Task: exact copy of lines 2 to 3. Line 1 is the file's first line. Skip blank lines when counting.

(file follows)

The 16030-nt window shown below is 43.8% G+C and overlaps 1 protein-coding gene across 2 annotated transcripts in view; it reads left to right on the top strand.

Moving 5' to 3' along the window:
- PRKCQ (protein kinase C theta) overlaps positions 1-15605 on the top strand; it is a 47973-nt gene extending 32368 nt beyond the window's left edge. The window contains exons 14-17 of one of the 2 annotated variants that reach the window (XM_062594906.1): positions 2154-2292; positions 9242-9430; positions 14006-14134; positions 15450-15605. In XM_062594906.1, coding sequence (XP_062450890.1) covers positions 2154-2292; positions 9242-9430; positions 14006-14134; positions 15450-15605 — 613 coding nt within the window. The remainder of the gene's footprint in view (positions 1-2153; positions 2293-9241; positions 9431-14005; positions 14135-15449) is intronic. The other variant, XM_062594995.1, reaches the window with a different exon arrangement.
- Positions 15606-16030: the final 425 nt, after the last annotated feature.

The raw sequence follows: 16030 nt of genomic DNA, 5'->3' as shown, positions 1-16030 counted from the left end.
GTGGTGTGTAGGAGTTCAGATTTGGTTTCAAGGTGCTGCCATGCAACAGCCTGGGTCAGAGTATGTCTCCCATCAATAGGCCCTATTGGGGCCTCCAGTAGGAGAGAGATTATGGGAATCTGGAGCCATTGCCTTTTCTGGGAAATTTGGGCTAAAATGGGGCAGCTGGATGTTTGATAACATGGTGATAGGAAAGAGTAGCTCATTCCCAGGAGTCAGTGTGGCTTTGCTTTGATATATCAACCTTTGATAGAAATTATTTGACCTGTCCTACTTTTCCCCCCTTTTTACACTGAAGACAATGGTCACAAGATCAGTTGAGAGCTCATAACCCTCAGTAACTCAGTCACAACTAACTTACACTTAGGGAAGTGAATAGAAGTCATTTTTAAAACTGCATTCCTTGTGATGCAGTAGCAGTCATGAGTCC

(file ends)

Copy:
Moving 5' to 3' along the window:
- PRKCQ (protein kinase C theta) overlaps positions 1-15605 on the top strand; it is a 47973-nt gene extending 32368 nt beyond the window's left edge. The window contains exons 14-17 of one of the 2 annotated variants that reach the window (XM_062594906.1): positions 2154-2292; positions 9242-9430; positions 14006-14134; positions 15450-15605. In XM_062594906.1, coding sequence (XP_062450890.1) covers positions 2154-2292; positions 9242-9430; positions 14006-14134; positions 15450-15605 — 613 coding nt within the window. The remainder of the gene's footprint in view (positions 1-2153; positions 2293-9241; positions 9431-14005; positions 14135-15449) is intronic. The other variant, XM_062594995.1, reaches the window with a different exon arrangement.